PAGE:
As the nation emerges from the recession that has plagued our economy, we must reinvest in higher education. In recent days, several news reports have described how poorer students and families have faced the brunt of college price increases. If achieving a college degree is no longer affordable for all students, it should concern us all.
Photo credit: www.LendingMemo.com
The cost of higher education is a difficult issue to understand because the price a student pays is only part of the equation. The amount of money that a college spends to educate a student changes relatively little. Yet, the price that a student pays can vary tremendous.
I believe the relationship between universities and cities will be one of the most significant policy questions during the 21st century. As I wrap up this series of posts on cities and higher education, I want to end by sharing the conclusion to our Higher Education: Handbook of Research and Theory chapter. Here we describe the need for research on cities and higher education and call for scholars to examine these important research questions.
In order to fully understand how universities serve as anchor institutions, higher education scholars should consider factors, structures, and processes outside of higher education.
Richard Florida is one of the most popular experts on cities and urban planning. His work has been popularized and quite influential among policy makers. Florida’s argument about the value of the creative class in promoting economic growth has driven much of the debate regarding urban growth and planning. However, Florida has critics in economics and other fields. In today’s post, I want to share another excerpt from my Higher Education: Handbook of Theory and Research chapter coauthored with Karri Holley. This section examines the challenges for researchers in using the creative class theory.
Photo credit: Next City
Despite its popularity with policymakers, urban planners, and the general public (Center for Cultural Policy Research, 2003; Eakin, 2002; Martin-Brelot, Grossetti, Eckert, Gritsai, & Kovacs, 2010; Wiesand & Sondermann, 2005), the concept of the creative class and its relationship to economic growth within large urban cities is not immune from criticism.
A significant focus of my recent research has considered the interactions between higher education and cities. I am increasingly convinced that the role of higher education within cities will be a dominant trend for the next century. Social, political, economic, and demographic changes all suggest that the importance of the city-university relationship. Over the next three posts, I’m going to be sharing excerpts from my recently published Higher Education: Handbook of Theory and Research chapter that my coauthor, Karri Holley, and I wrote examining the role of higher education in cities. In today’s post, I will share a section on balancing global and local trends with cities and higher education.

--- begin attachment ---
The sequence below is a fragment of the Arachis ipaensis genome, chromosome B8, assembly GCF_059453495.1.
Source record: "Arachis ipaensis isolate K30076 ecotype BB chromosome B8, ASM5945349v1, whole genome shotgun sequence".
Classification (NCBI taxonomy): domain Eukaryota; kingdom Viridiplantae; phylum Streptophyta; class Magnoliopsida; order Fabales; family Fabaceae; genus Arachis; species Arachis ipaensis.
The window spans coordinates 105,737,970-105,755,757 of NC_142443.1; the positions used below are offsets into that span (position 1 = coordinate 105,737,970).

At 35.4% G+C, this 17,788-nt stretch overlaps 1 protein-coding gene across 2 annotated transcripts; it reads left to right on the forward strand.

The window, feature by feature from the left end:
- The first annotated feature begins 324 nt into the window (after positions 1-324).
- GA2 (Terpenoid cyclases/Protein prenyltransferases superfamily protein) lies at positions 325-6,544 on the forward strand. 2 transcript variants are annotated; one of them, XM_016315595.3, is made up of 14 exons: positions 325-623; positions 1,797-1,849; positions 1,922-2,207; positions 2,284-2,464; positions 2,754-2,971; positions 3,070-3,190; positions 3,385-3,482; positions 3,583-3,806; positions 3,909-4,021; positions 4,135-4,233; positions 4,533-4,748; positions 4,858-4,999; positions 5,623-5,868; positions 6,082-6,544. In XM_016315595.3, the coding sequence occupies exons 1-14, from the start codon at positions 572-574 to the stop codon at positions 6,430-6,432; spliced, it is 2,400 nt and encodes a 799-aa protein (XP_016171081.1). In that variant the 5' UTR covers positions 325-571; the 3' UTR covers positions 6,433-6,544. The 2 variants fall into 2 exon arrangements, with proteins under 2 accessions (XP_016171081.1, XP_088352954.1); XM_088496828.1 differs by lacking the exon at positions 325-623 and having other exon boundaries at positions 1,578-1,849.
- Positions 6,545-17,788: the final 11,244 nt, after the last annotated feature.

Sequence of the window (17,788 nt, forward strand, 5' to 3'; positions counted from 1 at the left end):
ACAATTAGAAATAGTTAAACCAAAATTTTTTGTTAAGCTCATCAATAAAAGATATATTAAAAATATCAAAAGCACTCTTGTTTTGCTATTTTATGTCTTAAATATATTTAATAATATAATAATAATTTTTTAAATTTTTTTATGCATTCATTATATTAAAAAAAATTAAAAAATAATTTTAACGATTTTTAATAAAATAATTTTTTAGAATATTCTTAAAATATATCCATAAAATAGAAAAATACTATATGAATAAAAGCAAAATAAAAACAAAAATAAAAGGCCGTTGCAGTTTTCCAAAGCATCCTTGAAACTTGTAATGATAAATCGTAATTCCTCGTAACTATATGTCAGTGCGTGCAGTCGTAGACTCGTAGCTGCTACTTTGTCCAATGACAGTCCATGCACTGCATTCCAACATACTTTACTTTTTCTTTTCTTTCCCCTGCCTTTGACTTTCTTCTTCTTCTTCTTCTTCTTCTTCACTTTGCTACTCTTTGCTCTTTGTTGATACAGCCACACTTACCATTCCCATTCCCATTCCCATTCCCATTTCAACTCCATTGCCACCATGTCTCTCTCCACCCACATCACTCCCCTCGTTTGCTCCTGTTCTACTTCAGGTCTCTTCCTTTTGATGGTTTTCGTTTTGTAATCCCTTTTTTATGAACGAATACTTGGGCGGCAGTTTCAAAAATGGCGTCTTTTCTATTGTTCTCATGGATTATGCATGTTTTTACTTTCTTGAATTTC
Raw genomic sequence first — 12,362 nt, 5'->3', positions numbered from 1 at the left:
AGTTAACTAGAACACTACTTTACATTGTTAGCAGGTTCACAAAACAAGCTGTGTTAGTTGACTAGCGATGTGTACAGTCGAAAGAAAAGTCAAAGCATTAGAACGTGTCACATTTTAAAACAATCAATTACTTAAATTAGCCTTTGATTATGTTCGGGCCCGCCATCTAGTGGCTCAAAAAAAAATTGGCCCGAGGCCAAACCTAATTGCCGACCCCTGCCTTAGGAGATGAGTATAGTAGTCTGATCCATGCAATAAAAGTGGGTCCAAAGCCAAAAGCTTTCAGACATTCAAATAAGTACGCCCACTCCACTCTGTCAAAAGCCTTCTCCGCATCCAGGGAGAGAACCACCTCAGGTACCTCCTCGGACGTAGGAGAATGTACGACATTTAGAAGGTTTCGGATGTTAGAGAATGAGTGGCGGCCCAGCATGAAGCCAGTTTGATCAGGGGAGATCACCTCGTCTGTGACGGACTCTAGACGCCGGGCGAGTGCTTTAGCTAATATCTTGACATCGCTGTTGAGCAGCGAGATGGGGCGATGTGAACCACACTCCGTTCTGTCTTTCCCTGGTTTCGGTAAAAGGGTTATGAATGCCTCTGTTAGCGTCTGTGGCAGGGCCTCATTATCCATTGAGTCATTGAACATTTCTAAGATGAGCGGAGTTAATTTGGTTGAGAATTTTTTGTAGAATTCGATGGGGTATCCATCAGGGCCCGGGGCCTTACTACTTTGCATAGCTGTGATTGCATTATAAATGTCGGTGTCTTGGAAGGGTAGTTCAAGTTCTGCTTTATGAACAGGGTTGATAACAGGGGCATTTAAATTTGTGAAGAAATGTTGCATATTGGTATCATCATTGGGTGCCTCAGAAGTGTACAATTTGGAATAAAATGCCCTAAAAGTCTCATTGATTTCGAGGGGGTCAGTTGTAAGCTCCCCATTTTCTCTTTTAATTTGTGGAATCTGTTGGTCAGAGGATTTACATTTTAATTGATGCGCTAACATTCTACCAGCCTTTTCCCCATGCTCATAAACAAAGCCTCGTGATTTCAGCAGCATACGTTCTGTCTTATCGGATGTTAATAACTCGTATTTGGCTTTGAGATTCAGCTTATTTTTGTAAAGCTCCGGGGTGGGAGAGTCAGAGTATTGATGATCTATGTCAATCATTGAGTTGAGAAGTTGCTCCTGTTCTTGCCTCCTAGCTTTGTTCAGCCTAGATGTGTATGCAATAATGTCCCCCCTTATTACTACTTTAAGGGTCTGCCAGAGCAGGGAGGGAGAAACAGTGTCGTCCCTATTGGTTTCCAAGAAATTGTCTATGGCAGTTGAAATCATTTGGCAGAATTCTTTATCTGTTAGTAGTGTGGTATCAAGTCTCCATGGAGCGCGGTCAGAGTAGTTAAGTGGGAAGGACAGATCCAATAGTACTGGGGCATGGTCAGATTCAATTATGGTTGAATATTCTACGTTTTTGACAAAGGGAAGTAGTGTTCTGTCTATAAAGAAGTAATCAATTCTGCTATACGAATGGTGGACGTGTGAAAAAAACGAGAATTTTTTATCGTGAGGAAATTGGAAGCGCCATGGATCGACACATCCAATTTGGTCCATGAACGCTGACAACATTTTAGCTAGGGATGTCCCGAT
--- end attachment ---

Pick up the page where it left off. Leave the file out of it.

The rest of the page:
Photo credit: UAB
Evidence of the growth of the knowledge economy can be seen in a move from economies driven by the production and distribution of goods to those driven by information exchange and the high-level provision of services (Kasarda, 1988).
The 20th century economic mainstays of manufacturing, warehouses, and retail have largely disappeared, replaced by white-collar jobs requiring postsecondary training.
There are many different types of college and universities in the United States. Too often, we discuss higher education through the prism of selective and research institutions. Yet, we know that these types of institutions aren’t the norm, but instead are a very small percentage of all colleges and universities. In today’s post, I want to share the different criteria that can be used to identify differences between institutions. Understanding the different types of colleges and universities is important for graduate students and really anyone involved in higher education.
Photo credit: Eric Chan
The range of institutions present in the U.S. system of higher education is considered a major strength.
As I’ve discussed here as well as my monograph on the subject, institutional diversity is profoundly important for higher education to meet the multiple and, at times, conflicting goals placed on the system.
But how do we tell institutions apart? What criteria and characteristics are most useful to consider?